Video report by ITV News Correspondent Ben Chapman
Lung cancer patients have been given fresh hope after research has revealed the disease could be detected earlier thanks to pioneering new blood test.
Research developed by the University of Nottingham, along with support from St Andrews University, has revealed taking the EarlyCDT-Lung blood test resulted in a 36% reduction in late stage lung cancer diagnosis compared to standard clinical practice.
The significant reduction in time taken to diagnose lung cancer could help save some of the 35,000 people in the UK who die of the disease.
Lung cancer is the most common cause of cancer death in the UK and 85% of cases are detected in the advanced stage, reducing survival rates.
This breakthrough could lead to early intervention, making surgery an option, ultimately prolonging or saving lives and reducing the burden on the NHS.
Professor John Robertson, whose research at the University of Nottingham helped lead to the breakthrough, said: “The EarlyCDT-Lung blood test, which is commercially available through Oncimmune, is the result of more than two decades of research from a creative idea through laboratory research, product development and randomised clinical trial.”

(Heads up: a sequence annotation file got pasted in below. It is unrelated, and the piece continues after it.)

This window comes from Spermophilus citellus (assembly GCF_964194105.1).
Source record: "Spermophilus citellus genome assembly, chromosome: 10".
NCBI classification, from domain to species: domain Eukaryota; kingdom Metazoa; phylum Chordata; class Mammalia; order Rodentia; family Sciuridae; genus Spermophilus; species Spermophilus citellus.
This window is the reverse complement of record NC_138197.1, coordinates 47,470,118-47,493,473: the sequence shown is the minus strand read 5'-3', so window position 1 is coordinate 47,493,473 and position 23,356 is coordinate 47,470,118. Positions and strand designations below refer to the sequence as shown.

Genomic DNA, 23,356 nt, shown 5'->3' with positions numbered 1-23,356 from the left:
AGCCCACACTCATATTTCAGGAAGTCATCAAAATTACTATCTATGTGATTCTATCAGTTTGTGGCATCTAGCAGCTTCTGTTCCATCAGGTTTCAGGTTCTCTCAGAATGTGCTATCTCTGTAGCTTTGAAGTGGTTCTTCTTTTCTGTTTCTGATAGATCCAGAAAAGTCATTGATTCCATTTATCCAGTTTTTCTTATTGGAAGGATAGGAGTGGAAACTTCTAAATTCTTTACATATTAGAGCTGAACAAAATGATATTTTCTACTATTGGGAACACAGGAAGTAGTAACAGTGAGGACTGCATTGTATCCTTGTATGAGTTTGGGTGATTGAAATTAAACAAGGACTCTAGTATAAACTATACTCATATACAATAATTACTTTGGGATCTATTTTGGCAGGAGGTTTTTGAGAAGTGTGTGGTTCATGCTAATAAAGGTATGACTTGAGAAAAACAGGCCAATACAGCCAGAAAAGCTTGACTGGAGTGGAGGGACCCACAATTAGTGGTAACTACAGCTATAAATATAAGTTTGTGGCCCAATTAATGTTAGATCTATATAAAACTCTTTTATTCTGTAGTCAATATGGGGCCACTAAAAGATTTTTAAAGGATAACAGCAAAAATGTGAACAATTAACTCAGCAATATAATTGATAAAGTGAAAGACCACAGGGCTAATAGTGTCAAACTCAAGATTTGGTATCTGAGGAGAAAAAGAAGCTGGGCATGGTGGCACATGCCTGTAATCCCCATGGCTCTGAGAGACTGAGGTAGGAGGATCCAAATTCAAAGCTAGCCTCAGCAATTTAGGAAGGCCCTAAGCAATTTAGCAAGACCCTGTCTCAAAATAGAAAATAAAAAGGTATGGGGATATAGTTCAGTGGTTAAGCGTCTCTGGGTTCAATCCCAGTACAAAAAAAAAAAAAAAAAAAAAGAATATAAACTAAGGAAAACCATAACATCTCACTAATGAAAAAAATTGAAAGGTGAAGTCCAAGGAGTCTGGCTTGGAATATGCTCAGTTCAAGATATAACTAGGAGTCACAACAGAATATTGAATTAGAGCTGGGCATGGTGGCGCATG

He added: "It was very satisfying to see it being supported in the NICE review earlier this year and to follow its increasing use in many countries across the world for the early detection of lung cancer.”
Longer follow-up in the ECLS study is ongoing and, based on these earlier stage results, it is expected that a significant reduction in lung cancer deaths will also be shown in a subsequent publication.
The ECLS study involved 12,215 people who were either smokers or ex-smokers at high risk of developing lung cancer.
Participants were ramdonised as to whether they received the EarlyCDT-Lung test or the current standard of care.
The EarlyCDT-Lung test was able to detect whether an individual’s immune system had produced antibodies against cancer antigens, which were detected in their blood.
If the test was positive the participants were scheduled to have CT scans of the chest every six months for two years unless a lung cancer was diagnosed within the two-year period.
The trial is the first of its kind carried out across the world and could revolutionise the treatment of lung cancer patients.